Building Nebula - Prologue: A beginning

October 9, 2023

A Function-as-a-Service platform powered by WebAssembly, built with Rust

Picture of the Eagle Nebula src

By now, you might have stumbled upon this well-known quote:

If WASM+WASI existed in 2008, we wouldn't have needed to created Docker. That's how important it is. Webassembly on the server is the future of computing. A standardized system interface was the missing link. Let's hope WASI is up to the task! _Solomon Hykes, founder of Docker_

It's a bold statement that has been circulating ever since. I'm currently exploring this vision, where I've embarked on an adventure to build a FaaS prototype that exclusively runs WebAssembly modules. The goal? To discover the potential computational and energy efficiency such an approach might offer, forming the backbone of my master's thesis research.

In essence, I aim to compare the performance and efficiency of predominant FaaS platforms - such as AWS Lambdas, Google Cloud Functions and Azure systems - against a system that rapidly initialises Wasm modules, executes the underlying function, and promptly shuts them down.

Finding my Master thesis topic

I'm building this prototype in order to perform some experiments for my Master's Thesis as part of my Master's degree in Programming and System Architecture at the University of Oslo. I initially started on this degree back in 2017, after achieving my bachelor's degree in Computer Engineering from OsloMet, but decided to jump off after the first semester when I got a job offer for working fulltime as a ServiceNow consultant.

Ever since then, I've had 1/4th of a degree completed, and decided to pick it up again in 2022 and attempt to finish it part time. At UiO there's a clear preference for "long" master theses, meaning that 50% of your degree is made up of the thesis itself. In order to motivate myself to this undertaking that would occupy most of my free time, I decided to focus on what technologies I would like to see myself working on in the future, and was lucky enough to land a thesis project where I could dive into the Rust and WebAssembly ecosystem.

I can attribute the initial idea for my master's thesis to the podcast episode "Fermyon with Matt Butcher" from the Rustacaen Station Podcast. Fermyon is a Cloud company that are heavily invested in the WebAssembly space, and in the episode Matt Butcher, the CEO of Fermyon, tells the story of how Fermyon came to be, and why they decided to build a Cloud platform that only allows developers to run programs that can be compiled to WebAssembly. In his explanation, he mentioned that they observed rather insane startup times compared to more typical container based function-as-a-service offerings out there, going from comparable service in a Docker container taking 300ms+ just to start up, down to sub 1ms startup times for a comparable Wasm module delivering the same functionality.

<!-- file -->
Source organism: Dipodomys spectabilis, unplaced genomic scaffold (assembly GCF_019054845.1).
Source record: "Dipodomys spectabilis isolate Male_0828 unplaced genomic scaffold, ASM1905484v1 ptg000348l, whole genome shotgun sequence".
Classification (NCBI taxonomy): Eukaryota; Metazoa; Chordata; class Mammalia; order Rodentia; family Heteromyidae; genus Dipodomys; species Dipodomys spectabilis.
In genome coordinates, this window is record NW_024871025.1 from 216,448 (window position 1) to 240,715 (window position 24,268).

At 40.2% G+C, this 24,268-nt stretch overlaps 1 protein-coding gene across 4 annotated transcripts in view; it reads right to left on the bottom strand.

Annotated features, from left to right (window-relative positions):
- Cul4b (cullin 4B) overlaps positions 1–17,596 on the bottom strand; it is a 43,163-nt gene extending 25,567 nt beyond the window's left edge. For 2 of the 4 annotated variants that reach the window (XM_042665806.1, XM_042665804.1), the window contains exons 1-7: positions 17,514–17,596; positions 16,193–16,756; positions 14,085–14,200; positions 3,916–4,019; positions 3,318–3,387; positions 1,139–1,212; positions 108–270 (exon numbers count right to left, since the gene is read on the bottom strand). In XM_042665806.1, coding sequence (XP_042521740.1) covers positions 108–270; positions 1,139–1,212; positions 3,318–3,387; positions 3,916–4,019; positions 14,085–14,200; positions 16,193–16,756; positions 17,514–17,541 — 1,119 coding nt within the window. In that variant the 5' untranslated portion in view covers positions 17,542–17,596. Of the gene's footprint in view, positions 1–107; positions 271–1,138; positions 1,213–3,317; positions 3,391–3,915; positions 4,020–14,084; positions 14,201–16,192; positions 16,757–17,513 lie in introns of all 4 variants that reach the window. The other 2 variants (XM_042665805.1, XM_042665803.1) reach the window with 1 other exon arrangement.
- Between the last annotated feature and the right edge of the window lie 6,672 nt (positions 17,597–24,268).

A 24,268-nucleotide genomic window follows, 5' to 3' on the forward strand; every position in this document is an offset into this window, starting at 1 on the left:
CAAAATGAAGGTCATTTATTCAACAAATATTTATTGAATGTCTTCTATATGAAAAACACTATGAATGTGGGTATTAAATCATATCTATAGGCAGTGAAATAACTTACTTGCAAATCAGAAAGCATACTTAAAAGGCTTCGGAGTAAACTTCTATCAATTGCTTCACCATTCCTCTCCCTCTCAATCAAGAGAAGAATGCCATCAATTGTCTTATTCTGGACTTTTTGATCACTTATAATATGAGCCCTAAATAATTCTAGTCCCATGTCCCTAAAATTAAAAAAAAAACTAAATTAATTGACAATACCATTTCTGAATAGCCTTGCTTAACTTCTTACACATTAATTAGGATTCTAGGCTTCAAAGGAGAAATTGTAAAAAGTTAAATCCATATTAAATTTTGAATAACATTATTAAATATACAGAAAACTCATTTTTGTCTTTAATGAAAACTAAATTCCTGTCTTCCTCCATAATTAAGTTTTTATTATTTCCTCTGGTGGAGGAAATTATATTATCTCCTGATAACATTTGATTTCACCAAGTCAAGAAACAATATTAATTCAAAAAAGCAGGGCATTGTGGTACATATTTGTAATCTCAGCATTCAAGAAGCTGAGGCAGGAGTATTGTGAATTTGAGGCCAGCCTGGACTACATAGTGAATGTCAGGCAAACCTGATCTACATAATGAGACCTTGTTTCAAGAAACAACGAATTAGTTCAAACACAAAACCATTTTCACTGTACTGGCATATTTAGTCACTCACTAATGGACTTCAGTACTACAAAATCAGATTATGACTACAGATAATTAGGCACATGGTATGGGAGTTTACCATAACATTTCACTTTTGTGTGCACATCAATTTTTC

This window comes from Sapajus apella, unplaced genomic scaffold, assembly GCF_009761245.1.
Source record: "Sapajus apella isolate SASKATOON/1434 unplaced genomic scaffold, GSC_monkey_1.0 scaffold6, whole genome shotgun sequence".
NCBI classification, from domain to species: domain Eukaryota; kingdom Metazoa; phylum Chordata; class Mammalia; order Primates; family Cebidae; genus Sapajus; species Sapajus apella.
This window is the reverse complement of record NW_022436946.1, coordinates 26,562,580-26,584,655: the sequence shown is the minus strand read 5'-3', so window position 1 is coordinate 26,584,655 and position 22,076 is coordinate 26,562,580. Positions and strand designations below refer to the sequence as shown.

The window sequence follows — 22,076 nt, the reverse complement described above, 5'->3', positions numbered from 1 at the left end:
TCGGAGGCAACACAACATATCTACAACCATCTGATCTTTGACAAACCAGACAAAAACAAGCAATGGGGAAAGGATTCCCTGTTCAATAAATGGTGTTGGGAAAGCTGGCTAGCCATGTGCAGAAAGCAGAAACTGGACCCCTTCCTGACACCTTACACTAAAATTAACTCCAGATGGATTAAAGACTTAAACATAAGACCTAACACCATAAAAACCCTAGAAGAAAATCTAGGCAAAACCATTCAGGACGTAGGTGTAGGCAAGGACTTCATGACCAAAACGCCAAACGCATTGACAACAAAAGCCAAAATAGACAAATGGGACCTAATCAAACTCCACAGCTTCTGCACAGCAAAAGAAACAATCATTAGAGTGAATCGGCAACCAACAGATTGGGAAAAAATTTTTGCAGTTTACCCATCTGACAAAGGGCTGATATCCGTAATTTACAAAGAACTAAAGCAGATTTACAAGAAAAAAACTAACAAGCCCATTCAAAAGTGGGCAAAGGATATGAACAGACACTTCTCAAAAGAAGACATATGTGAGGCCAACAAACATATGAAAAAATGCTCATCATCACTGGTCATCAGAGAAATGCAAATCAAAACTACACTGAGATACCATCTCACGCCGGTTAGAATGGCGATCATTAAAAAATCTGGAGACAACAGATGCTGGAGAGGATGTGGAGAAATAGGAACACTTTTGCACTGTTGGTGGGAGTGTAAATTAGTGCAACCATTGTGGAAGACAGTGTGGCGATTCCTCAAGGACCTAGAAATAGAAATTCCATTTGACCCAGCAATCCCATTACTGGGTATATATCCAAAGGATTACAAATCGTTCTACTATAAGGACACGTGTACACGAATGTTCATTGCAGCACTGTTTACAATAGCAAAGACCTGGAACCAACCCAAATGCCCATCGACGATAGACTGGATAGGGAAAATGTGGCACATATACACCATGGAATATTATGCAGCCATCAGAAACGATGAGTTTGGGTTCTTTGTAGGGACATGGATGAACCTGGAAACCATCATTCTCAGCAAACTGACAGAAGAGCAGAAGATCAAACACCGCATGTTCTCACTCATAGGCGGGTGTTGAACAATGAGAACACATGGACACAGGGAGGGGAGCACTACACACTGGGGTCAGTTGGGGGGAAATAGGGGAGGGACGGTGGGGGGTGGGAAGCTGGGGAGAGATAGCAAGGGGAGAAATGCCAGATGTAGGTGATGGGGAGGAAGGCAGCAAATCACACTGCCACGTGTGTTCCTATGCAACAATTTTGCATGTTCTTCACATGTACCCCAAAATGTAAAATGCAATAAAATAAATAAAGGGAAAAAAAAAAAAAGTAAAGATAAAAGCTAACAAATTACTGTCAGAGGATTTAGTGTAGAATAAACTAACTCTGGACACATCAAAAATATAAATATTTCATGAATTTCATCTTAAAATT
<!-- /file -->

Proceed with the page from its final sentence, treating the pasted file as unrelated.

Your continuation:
Graph 1

Furthermore, as they advertise on their own webpage they saw that with Wasm modules they were able to achieve image/binary sizes down to ~1% of a comparable service packaged in Docker, from 230MB -> 3.2MB!

Graph 2

Why purse a FaaS prototype?

These metrics presented by Fermyon and the WebAssembly community are nothing short of remarkable. They've summarised their vision in the "third wave of cloud computing", with Virtual machines being the first wave and Containerisation (Docker) being the second wave. This begs the question: What kind of energy savings might we achieve if the industry leans more into these efficient cloud technologies?

Guided by this curiosity - and with invaluable insight from my university supervisors - I formulated the hypothesis for my thesis:

It is possible to develop a Pure FaaS platform that scale to near-zero resource usage, using WebAssembly modules

It's an ambitious objective, no doubt. Yet, this broad premise provides me ample space in how I end up building the prototype this fall. A cornerstone for this prototype? The principle of "pure" functionality.

Building a "Pure" FaaS

You've probably noticed the emphasis on "pure" in my hypothesis. In order to develop a prototype I can start experimenting on within the time-frame of a Master's thesis, I decided to scope it down to explore a FaaS platform that operate on pure functions.

For those unaware of what a "pure function" is, it can be defined as such:

A pure function is a function that, given the same input, will always return the same output and does not have any observable side effect. Mostly Adequate

This principle of purity assures consistent output for consistent output, a quality that opens up for interesting experimenting. This will allow me to explore some interesting orchestration and caching patterns for functions deployed to the platform, much like a hypothetical example illustrated below:

Chaining functions example

Naturally, building such a dynamic system has its challenges, and there's always a risk of overextending the scope of my thesis. Thus, my focus might lean more towards experimenting with pre-defined functions on the platform. We'll see!

If you've journeyed with me this to this point, I really appreciate your time and interest! I'm excited about sharing more technical details down the line. Stick around for Chapter 1 where we'll delve deeper into Nebula. When it's up, you'll find the next chapter here: Building Nebula - Chapter 1

Got any feedback?

I'd love to hear from you!

About the author

Me and Neko at ZZ Pizza in Oslo

Marius likes cool tech and has three bomb ass pets.